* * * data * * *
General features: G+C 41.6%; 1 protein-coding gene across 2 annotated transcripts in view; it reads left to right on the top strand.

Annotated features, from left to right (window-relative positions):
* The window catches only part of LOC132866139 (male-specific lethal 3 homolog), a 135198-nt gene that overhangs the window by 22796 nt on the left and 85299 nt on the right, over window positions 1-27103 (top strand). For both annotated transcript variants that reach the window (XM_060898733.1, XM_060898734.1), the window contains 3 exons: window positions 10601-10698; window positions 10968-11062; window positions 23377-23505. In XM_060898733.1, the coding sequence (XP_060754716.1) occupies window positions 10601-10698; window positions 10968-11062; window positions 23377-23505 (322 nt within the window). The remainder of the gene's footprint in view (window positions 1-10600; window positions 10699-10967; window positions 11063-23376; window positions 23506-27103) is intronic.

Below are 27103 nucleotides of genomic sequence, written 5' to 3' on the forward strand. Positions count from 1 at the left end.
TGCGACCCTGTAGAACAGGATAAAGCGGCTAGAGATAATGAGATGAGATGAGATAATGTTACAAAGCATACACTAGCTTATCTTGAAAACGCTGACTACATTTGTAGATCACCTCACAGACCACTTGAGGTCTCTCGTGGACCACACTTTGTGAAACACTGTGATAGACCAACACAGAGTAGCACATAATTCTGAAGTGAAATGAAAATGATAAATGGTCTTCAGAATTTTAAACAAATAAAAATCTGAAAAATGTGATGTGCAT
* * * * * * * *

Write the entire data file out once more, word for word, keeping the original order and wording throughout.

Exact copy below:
General features: G+C 41.6%; 1 protein-coding gene across 2 annotated transcripts in view; it reads left to right on the top strand.

Annotated features, from left to right (window-relative positions):
* The window catches only part of LOC132866139 (male-specific lethal 3 homolog), a 135198-nt gene that overhangs the window by 22796 nt on the left and 85299 nt on the right, over window positions 1-27103 (top strand). For both annotated transcript variants that reach the window (XM_060898733.1, XM_060898734.1), the window contains 3 exons: window positions 10601-10698; window positions 10968-11062; window positions 23377-23505. In XM_060898733.1, the coding sequence (XP_060754716.1) occupies window positions 10601-10698; window positions 10968-11062; window positions 23377-23505 (322 nt within the window). The remainder of the gene's footprint in view (window positions 1-10600; window positions 10699-10967; window positions 11063-23376; window positions 23506-27103) is intronic.

Below are 27103 nucleotides of genomic sequence, written 5' to 3' on the forward strand. Positions count from 1 at the left end.
TGCGACCCTGTAGAACAGGATAAAGCGGCTAGAGATAATGAGATGAGATGAGATAATGTTACAAAGCATACACTAGCTTATCTTGAAAACGCTGACTACATTTGTAGATCACCTCACAGACCACTTGAGGTCTCTCGTGGACCACACTTTGTGAAACACTGTGATAGACCAACACAGAGTAGCACATAATTCTGAAGTGAAATGAAAATGATAAATGGTCTTCAGAATTTTAAACAAATAAAAATCTGAAAAATGTGATGTGCAT